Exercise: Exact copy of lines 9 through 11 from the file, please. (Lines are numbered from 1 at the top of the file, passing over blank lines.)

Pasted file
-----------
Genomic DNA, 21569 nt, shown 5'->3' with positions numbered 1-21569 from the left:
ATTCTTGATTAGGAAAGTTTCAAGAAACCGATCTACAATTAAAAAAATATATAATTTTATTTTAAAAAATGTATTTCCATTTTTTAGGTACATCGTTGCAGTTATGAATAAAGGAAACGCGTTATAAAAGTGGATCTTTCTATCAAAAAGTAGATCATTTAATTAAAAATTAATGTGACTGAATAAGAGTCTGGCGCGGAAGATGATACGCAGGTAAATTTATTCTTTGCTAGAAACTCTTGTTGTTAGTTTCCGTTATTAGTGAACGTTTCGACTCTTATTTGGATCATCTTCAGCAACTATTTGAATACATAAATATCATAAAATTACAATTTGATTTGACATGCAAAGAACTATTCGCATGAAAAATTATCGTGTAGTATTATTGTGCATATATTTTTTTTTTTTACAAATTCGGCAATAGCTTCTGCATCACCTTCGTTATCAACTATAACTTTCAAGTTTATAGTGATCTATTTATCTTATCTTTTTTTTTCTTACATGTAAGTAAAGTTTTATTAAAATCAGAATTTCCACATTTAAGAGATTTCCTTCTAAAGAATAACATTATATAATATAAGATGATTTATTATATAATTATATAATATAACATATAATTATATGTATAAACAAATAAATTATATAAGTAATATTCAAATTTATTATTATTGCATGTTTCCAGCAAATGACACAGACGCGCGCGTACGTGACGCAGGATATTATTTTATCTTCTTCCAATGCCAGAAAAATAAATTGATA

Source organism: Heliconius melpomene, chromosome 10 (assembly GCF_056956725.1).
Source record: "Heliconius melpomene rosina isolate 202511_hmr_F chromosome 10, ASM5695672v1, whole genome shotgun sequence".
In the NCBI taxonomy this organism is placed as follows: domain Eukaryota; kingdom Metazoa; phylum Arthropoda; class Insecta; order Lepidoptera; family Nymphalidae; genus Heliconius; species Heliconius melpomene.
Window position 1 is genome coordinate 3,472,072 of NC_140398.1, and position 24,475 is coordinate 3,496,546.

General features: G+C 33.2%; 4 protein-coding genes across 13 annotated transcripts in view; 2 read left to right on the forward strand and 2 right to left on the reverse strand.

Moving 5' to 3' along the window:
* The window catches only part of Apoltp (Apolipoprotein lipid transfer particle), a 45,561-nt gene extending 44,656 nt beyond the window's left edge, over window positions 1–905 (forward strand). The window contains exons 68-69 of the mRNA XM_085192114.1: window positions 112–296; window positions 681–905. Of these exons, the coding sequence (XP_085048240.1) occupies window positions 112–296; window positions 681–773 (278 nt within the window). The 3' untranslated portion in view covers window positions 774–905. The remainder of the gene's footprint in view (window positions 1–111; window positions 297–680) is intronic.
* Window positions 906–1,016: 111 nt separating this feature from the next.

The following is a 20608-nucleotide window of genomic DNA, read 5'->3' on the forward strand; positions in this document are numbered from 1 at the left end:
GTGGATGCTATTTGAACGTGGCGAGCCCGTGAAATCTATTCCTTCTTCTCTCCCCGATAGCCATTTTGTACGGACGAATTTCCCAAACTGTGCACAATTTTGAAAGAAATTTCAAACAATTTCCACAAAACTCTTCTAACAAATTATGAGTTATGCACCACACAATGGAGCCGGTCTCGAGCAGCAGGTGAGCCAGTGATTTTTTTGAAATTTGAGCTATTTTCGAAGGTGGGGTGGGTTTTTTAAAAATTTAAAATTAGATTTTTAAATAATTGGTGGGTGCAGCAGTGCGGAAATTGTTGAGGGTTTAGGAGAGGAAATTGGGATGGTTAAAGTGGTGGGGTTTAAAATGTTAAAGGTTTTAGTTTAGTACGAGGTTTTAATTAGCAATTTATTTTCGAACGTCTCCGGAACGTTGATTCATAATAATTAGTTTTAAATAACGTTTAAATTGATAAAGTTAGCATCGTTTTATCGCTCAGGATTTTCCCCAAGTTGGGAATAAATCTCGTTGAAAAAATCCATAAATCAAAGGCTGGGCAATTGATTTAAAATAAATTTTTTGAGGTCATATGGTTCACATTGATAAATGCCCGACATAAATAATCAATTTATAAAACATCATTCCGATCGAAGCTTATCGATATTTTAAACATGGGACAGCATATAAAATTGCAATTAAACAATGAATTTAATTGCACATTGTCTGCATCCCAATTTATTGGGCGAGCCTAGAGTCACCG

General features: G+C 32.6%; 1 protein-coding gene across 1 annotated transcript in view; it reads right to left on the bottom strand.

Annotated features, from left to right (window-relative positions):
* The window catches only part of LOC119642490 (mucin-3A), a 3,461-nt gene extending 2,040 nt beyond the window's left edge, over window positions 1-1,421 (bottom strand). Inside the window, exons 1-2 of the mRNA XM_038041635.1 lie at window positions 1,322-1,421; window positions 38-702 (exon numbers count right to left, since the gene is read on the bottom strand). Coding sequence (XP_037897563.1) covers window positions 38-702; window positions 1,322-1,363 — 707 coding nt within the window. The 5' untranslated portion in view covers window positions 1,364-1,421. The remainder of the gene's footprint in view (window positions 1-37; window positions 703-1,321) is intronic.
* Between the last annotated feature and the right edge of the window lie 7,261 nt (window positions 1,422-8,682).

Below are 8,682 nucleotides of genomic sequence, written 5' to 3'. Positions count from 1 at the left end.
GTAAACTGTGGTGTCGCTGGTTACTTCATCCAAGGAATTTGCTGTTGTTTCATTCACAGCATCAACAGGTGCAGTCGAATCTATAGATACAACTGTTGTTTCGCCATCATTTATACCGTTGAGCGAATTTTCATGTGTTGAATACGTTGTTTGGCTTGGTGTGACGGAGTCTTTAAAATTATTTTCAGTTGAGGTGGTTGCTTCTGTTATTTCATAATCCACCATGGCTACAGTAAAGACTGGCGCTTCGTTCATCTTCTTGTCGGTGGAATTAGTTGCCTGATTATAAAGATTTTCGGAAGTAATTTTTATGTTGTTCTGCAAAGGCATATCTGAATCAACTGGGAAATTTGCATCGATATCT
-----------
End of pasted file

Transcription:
* The window catches only part of Apoltp (Apolipoprotein lipid transfer particle), a 45,561-nt gene extending 44,656 nt beyond the window's left edge, over window positions 1–905 (forward strand). The window contains exons 68-69 of the mRNA XM_085192114.1: window positions 112–296; window positions 681–905. Of these exons, the coding sequence (XP_085048240.1) occupies window positions 112–296; window positions 681–773 (278 nt within the window). The 3' untranslated portion in view covers window positions 774–905. The remainder of the gene's footprint in view (window positions 1–111; window positions 297–680) is intronic.
* Window positions 906–1,016: 111 nt separating this feature from the next.

The following is a 20608-nucleotide window of genomic DNA, read 5'->3' on the forward strand; positions in this document are numbered from 1 at the left end: